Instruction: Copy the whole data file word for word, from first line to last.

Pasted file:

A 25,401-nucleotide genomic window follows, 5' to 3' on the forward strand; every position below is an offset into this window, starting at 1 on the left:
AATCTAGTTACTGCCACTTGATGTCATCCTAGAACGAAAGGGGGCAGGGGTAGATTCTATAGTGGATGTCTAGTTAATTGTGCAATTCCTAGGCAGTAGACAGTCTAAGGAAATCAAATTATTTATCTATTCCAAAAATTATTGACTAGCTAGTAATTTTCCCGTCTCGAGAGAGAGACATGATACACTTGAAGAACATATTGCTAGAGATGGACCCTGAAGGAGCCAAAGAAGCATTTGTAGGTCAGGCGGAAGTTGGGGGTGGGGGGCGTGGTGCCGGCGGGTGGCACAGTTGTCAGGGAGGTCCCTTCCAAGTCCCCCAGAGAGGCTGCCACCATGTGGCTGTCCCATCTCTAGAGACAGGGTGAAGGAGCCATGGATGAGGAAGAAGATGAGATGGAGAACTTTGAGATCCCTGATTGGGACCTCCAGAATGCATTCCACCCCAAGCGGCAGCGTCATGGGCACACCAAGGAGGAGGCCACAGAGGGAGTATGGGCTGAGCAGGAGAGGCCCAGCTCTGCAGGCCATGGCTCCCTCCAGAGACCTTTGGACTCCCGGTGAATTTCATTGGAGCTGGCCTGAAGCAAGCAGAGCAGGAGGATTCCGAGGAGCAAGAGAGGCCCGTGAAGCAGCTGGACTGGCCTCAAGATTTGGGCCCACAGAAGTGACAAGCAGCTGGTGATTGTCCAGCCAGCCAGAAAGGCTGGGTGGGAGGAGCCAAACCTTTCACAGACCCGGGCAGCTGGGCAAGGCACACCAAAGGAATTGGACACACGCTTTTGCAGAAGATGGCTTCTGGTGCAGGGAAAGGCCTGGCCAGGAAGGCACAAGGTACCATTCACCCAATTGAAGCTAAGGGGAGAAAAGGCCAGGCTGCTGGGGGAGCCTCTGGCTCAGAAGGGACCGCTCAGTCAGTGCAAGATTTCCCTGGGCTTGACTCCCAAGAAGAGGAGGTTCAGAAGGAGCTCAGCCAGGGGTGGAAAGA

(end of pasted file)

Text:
A 25,401-nucleotide genomic window follows, 5' to 3' on the forward strand; every position below is an offset into this window, starting at 1 on the left:
AATCTAGTTACTGCCACTTGATGTCATCCTAGAACGAAAGGGGGCAGGGGTAGATTCTATAGTGGATGTCTAGTTAATTGTGCAATTCCTAGGCAGTAGACAGTCTAAGGAAATCAAATTATTTATCTATTCCAAAAATTATTGACTAGCTAGTAATTTTCCCGTCTCGAGAGAGAGACATGATACACTTGAAGAACATATTGCTAGAGATGGACCCTGAAGGAGCCAAAGAAGCATTTGTAGGTCAGGCGGAAGTTGGGGGTGGGGGGCGTGGTGCCGGCGGGTGGCACAGTTGTCAGGGAGGTCCCTTCCAAGTCCCCCAGAGAGGCTGCCACCATGTGGCTGTCCCATCTCTAGAGACAGGGTGAAGGAGCCATGGATGAGGAAGAAGATGAGATGGAGAACTTTGAGATCCCTGATTGGGACCTCCAGAATGCATTCCACCCCAAGCGGCAGCGTCATGGGCACACCAAGGAGGAGGCCACAGAGGGAGTATGGGCTGAGCAGGAGAGGCCCAGCTCTGCAGGCCATGGCTCCCTCCAGAGACCTTTGGACTCCCGGTGAATTTCATTGGAGCTGGCCTGAAGCAAGCAGAGCAGGAGGATTCCGAGGAGCAAGAGAGGCCCGTGAAGCAGCTGGACTGGCCTCAAGATTTGGGCCCACAGAAGTGACAAGCAGCTGGTGATTGTCCAGCCAGCCAGAAAGGCTGGGTGGGAGGAGCCAAACCTTTCACAGACCCGGGCAGCTGGGCAAGGCACACCAAAGGAATTGGACACACGCTTTTGCAGAAGATGGCTTCTGGTGCAGGGAAAGGCCTGGCCAGGAAGGCACAAGGTACCATTCACCCAATTGAAGCTAAGGGGAGAAAAGGCCAGGCTGCTGGGGGAGCCTCTGGCTCAGAAGGGACCGCTCAGTCAGTGCAAGATTTCCCTGGGCTTGACTCCCAAGAAGAGGAGGTTCAGAAGGAGCTCAGCCAGGGGTGGAAAGA